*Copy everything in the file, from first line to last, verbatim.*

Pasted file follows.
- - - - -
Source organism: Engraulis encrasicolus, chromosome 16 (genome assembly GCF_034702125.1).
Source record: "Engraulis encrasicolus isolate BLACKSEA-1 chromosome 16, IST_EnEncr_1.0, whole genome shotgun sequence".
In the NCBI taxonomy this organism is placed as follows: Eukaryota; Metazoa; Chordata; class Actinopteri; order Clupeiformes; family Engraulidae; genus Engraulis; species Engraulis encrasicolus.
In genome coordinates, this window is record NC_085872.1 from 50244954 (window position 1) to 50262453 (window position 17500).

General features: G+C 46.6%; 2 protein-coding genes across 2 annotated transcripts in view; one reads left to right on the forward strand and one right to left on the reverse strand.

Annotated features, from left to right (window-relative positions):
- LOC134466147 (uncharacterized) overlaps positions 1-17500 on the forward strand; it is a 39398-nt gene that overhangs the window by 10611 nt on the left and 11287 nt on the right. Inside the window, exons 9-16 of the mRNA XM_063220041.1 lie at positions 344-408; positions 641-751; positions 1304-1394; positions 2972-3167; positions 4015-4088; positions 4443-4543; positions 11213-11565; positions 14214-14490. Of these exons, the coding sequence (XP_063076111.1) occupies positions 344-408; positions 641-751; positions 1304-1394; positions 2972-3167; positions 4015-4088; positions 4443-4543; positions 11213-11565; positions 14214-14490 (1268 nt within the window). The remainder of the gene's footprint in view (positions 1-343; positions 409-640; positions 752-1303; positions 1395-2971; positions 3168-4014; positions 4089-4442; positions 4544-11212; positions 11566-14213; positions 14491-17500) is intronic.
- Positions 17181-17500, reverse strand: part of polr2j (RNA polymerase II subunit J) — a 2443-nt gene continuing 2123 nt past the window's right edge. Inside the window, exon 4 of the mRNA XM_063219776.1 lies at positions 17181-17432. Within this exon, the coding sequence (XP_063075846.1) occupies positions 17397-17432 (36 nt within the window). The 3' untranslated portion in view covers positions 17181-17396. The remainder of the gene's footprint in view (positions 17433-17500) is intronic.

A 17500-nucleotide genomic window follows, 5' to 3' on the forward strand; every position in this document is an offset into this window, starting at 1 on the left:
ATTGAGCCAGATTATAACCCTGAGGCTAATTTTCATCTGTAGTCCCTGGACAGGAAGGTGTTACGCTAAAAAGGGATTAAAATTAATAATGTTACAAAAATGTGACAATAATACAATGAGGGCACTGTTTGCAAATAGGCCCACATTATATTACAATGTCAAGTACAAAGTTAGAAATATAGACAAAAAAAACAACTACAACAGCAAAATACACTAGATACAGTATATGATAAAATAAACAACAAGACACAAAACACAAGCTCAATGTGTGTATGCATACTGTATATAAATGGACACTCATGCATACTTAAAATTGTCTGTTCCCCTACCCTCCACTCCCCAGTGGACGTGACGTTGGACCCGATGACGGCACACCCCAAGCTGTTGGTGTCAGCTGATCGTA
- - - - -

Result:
Source organism: Engraulis encrasicolus, chromosome 16 (genome assembly GCF_034702125.1).
Source record: "Engraulis encrasicolus isolate BLACKSEA-1 chromosome 16, IST_EnEncr_1.0, whole genome shotgun sequence".
In the NCBI taxonomy this organism is placed as follows: Eukaryota; Metazoa; Chordata; class Actinopteri; order Clupeiformes; family Engraulidae; genus Engraulis; species Engraulis encrasicolus.
In genome coordinates, this window is record NC_085872.1 from 50244954 (window position 1) to 50262453 (window position 17500).

General features: G+C 46.6%; 2 protein-coding genes across 2 annotated transcripts in view; one reads left to right on the forward strand and one right to left on the reverse strand.

Annotated features, from left to right (window-relative positions):
- LOC134466147 (uncharacterized) overlaps positions 1-17500 on the forward strand; it is a 39398-nt gene that overhangs the window by 10611 nt on the left and 11287 nt on the right. Inside the window, exons 9-16 of the mRNA XM_063220041.1 lie at positions 344-408; positions 641-751; positions 1304-1394; positions 2972-3167; positions 4015-4088; positions 4443-4543; positions 11213-11565; positions 14214-14490. Of these exons, the coding sequence (XP_063076111.1) occupies positions 344-408; positions 641-751; positions 1304-1394; positions 2972-3167; positions 4015-4088; positions 4443-4543; positions 11213-11565; positions 14214-14490 (1268 nt within the window). The remainder of the gene's footprint in view (positions 1-343; positions 409-640; positions 752-1303; positions 1395-2971; positions 3168-4014; positions 4089-4442; positions 4544-11212; positions 11566-14213; positions 14491-17500) is intronic.
- Positions 17181-17500, reverse strand: part of polr2j (RNA polymerase II subunit J) — a 2443-nt gene continuing 2123 nt past the window's right edge. Inside the window, exon 4 of the mRNA XM_063219776.1 lies at positions 17181-17432. Within this exon, the coding sequence (XP_063075846.1) occupies positions 17397-17432 (36 nt within the window). The 3' untranslated portion in view covers positions 17181-17396. The remainder of the gene's footprint in view (positions 17433-17500) is intronic.

A 17500-nucleotide genomic window follows, 5' to 3' on the forward strand; every position in this document is an offset into this window, starting at 1 on the left:
ATTGAGCCAGATTATAACCCTGAGGCTAATTTTCATCTGTAGTCCCTGGACAGGAAGGTGTTACGCTAAAAAGGGATTAAAATTAATAATGTTACAAAAATGTGACAATAATACAATGAGGGCACTGTTTGCAAATAGGCCCACATTATATTACAATGTCAAGTACAAAGTTAGAAATATAGACAAAAAAAACAACTACAACAGCAAAATACACTAGATACAGTATATGATAAAATAAACAACAAGACACAAAACACAAGCTCAATGTGTGTATGCATACTGTATATAAATGGACACTCATGCATACTTAAAATTGTCTGTTCCCCTACCCTCCACTCCCCAGTGGACGTGACGTTGGACCCGATGACGGCACACCCCAAGCTGTTGGTGTCAGCTGATCGTA